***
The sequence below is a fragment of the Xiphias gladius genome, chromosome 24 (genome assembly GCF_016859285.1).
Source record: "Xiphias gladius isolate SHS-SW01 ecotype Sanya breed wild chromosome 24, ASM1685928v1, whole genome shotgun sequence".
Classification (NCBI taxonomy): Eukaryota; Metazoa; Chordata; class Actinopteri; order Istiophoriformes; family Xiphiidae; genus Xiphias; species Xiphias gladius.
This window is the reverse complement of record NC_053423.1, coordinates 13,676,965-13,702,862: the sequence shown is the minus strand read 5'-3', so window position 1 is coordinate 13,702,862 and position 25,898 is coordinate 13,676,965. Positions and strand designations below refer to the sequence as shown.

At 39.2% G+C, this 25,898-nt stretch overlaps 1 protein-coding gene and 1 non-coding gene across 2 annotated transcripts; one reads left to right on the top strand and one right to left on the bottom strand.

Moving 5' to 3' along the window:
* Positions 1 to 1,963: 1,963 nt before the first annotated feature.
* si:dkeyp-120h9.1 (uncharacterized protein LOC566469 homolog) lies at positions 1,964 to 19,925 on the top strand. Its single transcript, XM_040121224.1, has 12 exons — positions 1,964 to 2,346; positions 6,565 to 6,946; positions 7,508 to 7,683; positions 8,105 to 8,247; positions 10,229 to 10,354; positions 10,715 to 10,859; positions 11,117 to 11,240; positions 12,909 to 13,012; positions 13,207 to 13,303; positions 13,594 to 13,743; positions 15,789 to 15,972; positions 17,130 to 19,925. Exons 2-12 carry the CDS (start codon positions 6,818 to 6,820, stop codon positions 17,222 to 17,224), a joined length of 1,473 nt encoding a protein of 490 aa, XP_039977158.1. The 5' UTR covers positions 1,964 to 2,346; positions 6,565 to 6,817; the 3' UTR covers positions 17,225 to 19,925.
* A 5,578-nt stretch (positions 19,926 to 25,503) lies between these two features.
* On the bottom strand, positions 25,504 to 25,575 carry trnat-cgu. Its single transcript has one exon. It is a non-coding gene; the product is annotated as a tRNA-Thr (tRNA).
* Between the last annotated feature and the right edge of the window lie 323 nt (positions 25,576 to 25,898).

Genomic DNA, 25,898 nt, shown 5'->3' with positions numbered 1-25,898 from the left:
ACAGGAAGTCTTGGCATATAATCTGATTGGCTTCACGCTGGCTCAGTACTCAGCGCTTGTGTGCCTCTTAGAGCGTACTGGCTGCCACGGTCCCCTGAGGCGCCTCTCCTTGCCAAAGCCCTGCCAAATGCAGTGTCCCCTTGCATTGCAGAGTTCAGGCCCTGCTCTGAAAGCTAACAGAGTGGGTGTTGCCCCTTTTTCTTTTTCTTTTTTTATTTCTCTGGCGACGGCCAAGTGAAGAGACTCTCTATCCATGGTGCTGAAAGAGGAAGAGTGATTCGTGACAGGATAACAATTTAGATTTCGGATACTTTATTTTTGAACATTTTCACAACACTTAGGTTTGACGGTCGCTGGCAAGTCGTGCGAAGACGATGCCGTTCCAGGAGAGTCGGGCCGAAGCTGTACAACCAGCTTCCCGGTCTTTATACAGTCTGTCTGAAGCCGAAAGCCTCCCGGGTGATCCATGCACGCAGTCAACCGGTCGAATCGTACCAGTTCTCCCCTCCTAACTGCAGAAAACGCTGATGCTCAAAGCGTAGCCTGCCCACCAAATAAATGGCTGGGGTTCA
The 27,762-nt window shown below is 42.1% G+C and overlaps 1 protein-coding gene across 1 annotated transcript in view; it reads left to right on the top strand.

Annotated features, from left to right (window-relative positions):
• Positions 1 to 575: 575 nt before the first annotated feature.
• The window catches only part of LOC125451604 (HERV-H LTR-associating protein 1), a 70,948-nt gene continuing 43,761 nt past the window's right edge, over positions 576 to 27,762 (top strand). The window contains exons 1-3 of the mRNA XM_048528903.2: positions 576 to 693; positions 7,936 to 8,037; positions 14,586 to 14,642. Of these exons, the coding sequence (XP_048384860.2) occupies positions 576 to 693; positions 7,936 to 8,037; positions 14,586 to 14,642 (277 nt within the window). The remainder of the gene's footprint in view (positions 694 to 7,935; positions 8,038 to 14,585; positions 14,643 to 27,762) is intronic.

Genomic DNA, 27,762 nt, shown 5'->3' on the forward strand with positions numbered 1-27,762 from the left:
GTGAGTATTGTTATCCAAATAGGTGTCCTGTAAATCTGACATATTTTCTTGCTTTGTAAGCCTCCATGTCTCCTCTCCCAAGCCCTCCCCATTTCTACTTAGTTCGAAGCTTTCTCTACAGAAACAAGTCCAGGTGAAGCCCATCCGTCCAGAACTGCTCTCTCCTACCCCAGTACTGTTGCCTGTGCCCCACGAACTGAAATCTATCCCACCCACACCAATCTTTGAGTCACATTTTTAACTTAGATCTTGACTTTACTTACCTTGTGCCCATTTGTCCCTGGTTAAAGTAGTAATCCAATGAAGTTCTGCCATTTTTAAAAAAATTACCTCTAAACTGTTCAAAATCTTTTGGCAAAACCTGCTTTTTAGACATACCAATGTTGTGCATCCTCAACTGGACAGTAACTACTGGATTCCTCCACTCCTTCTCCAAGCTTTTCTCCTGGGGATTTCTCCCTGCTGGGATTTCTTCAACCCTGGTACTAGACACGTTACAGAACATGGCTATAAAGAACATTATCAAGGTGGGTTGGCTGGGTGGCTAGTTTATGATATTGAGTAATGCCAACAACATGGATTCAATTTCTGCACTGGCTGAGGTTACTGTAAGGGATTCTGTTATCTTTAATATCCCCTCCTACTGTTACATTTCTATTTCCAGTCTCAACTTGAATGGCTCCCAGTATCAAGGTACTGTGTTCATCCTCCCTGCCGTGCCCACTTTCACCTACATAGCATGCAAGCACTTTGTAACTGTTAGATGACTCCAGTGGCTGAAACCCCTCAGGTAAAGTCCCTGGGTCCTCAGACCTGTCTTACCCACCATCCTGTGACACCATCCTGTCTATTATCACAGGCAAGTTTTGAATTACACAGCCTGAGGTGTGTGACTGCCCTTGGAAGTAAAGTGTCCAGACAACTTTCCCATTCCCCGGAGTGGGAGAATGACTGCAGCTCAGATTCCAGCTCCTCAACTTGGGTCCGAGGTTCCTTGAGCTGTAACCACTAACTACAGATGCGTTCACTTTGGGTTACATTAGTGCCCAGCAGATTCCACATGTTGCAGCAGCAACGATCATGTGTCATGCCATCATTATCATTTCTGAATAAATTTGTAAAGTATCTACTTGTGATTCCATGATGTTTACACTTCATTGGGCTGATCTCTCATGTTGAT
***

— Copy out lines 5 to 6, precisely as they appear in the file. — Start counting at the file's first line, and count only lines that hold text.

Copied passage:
At 39.2% G+C, this 25,898-nt stretch overlaps 1 protein-coding gene and 1 non-coding gene across 2 annotated transcripts; one reads left to right on the top strand and one right to left on the bottom strand.

Moving 5' to 3' along the window: